It might be said that the ‘safety net’ of exceptional funding under the Legal Aid, Sentencing and Punishment of Offenders Act (LASPOA) 2012 s10 is available to such individuals. However figures from the Legal Aid Practitioners Group show that, at the beginning of September 2013 (the new scheme having commenced in April 2013), out of 635 applications across England and covering all areas of law, only 11 had been granted. A Freedom of Information Act (FOIA) request by Community Law Partnership (CLP) revealed that only one grant was for a Housing Law case (Gypsy and Traveller cases come under this umbrella).
The simple fact is that the vast majority of our clients will not be able to represent themselves: the literacy problems in the Gypsy and Traveller community are well known; many have not had a formal education or very little formal education; the law and procedures are extremely complex even if you have had a formal education.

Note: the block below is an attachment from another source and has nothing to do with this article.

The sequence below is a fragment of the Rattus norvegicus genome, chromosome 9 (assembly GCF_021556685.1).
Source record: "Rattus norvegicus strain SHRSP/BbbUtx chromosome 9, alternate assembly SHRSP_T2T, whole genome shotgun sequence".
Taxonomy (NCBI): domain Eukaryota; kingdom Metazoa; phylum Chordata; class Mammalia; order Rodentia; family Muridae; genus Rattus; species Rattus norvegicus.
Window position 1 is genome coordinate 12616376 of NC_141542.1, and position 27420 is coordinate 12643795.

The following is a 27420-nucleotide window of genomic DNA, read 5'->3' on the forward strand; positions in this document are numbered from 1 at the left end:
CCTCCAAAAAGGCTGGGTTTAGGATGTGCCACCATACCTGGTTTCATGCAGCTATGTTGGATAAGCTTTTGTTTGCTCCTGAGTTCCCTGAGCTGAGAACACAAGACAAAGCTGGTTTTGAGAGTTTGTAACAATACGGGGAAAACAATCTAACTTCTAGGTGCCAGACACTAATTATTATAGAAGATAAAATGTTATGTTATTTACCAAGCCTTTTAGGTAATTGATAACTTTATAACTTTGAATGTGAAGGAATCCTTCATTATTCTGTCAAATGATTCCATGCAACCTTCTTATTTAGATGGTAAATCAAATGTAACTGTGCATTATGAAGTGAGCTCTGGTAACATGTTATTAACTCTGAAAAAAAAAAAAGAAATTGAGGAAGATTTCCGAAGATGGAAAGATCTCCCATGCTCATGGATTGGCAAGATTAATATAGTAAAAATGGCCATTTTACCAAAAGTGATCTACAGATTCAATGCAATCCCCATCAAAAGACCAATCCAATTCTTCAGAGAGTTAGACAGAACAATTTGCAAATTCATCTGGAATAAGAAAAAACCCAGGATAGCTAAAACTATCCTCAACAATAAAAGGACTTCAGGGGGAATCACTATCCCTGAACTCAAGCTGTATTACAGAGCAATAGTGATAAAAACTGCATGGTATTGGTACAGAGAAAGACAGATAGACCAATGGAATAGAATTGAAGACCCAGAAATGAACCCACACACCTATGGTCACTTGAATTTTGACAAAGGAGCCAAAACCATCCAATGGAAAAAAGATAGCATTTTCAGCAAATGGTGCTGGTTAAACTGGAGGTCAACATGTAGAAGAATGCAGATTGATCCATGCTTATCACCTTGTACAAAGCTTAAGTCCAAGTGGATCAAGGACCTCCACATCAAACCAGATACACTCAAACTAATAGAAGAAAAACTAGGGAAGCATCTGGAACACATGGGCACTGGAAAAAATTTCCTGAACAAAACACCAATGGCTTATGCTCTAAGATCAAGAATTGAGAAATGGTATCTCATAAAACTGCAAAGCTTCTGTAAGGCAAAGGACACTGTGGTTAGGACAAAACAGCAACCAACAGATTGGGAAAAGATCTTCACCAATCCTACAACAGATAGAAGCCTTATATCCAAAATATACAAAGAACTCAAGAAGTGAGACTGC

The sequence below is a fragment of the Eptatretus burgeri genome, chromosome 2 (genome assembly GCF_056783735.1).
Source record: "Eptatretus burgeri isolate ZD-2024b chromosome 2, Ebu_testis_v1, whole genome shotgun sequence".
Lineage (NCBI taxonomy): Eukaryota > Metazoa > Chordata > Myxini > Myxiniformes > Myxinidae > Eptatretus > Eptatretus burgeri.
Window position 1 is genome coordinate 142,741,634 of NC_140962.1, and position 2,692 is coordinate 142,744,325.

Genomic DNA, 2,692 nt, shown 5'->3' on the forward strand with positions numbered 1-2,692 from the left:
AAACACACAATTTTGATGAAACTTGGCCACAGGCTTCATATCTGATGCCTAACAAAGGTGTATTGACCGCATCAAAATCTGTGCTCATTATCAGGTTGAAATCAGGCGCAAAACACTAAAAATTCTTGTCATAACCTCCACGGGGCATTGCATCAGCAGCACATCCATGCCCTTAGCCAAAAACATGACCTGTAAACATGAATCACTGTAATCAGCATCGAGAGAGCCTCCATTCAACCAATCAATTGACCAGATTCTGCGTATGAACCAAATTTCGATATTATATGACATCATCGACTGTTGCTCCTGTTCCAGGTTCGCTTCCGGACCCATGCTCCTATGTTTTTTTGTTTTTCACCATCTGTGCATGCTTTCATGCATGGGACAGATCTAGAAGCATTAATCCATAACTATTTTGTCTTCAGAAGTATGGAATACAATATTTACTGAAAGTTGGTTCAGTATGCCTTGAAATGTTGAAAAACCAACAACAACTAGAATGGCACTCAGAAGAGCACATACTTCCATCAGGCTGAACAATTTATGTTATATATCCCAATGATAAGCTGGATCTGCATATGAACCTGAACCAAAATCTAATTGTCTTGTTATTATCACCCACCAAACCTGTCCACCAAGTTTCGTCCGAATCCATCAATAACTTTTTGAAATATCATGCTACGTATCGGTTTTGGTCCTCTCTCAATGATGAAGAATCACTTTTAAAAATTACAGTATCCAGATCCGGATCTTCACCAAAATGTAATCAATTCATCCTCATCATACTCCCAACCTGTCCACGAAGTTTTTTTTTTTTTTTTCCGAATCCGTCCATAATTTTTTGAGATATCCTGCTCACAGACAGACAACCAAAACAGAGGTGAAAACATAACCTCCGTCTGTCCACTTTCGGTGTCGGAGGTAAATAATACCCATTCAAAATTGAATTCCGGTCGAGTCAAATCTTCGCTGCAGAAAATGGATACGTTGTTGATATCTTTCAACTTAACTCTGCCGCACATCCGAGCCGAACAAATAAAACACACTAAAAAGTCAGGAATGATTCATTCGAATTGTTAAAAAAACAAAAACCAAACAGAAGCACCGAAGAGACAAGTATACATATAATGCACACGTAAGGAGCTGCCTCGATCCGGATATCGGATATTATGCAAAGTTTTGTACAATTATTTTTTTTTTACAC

Town and Country Planning Act 1990 sections 288 & 289
The bald proposal to remove legal aid from such cases seems to target Romani Gypsies and Irish Travellers since it is very difficult to imagine which other individuals might receive legal aid for such appeals. CLP have put in a FOIA request on this issue.
Lord McNally informed us at the meeting that the Department for Communities and Local Government (DCLG) feel that the processes in place ( involving planning inspectors and sometimes the Secretary of State himself) are sufficient to guarantee good decisions without the necessity of an appeal process. We responded as follows:
(i) There are many successful appeals (see the Moore v Secretary of State for Communities and Local Government case as just one good example) – so the process cannot be quite so sufficient as is stated;